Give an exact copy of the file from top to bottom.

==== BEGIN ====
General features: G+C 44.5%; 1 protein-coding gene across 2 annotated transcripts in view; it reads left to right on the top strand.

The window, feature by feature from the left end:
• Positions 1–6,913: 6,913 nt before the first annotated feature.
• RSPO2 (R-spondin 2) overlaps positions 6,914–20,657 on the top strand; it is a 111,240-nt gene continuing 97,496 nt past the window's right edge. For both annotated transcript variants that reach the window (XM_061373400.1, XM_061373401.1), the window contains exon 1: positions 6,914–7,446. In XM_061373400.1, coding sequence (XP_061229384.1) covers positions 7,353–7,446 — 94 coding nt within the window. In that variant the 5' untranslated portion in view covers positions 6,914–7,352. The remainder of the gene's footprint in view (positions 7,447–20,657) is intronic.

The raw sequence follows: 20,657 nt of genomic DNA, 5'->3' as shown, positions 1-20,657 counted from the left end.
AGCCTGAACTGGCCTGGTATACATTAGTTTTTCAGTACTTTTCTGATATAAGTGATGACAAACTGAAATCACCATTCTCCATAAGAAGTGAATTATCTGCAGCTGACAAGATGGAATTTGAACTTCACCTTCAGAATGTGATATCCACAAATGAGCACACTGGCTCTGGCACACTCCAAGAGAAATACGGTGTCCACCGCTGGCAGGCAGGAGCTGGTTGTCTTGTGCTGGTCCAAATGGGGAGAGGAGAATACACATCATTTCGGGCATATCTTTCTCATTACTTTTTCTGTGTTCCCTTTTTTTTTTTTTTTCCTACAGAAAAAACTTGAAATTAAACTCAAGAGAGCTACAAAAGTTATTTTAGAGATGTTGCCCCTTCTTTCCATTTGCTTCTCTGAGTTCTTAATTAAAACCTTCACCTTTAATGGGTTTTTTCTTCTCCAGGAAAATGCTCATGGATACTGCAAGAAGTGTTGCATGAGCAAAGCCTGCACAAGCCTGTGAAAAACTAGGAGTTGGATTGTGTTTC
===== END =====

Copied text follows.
General features: G+C 44.5%; 1 protein-coding gene across 2 annotated transcripts in view; it reads left to right on the top strand.

The window, feature by feature from the left end:
• Positions 1–6,913: 6,913 nt before the first annotated feature.
• RSPO2 (R-spondin 2) overlaps positions 6,914–20,657 on the top strand; it is a 111,240-nt gene continuing 97,496 nt past the window's right edge. For both annotated transcript variants that reach the window (XM_061373400.1, XM_061373401.1), the window contains exon 1: positions 6,914–7,446. In XM_061373400.1, coding sequence (XP_061229384.1) covers positions 7,353–7,446 — 94 coding nt within the window. In that variant the 5' untranslated portion in view covers positions 6,914–7,352. The remainder of the gene's footprint in view (positions 7,447–20,657) is intronic.

The raw sequence follows: 20,657 nt of genomic DNA, 5'->3' as shown, positions 1-20,657 counted from the left end.
AGCCTGAACTGGCCTGGTATACATTAGTTTTTCAGTACTTTTCTGATATAAGTGATGACAAACTGAAATCACCATTCTCCATAAGAAGTGAATTATCTGCAGCTGACAAGATGGAATTTGAACTTCACCTTCAGAATGTGATATCCACAAATGAGCACACTGGCTCTGGCACACTCCAAGAGAAATACGGTGTCCACCGCTGGCAGGCAGGAGCTGGTTGTCTTGTGCTGGTCCAAATGGGGAGAGGAGAATACACATCATTTCGGGCATATCTTTCTCATTACTTTTTCTGTGTTCCCTTTTTTTTTTTTTTTCCTACAGAAAAAACTTGAAATTAAACTCAAGAGAGCTACAAAAGTTATTTTAGAGATGTTGCCCCTTCTTTCCATTTGCTTCTCTGAGTTCTTAATTAAAACCTTCACCTTTAATGGGTTTTTTCTTCTCCAGGAAAATGCTCATGGATACTGCAAGAAGTGTTGCATGAGCAAAGCCTGCACAAGCCTGTGAAAAACTAGGAGTTGGATTGTGTTTC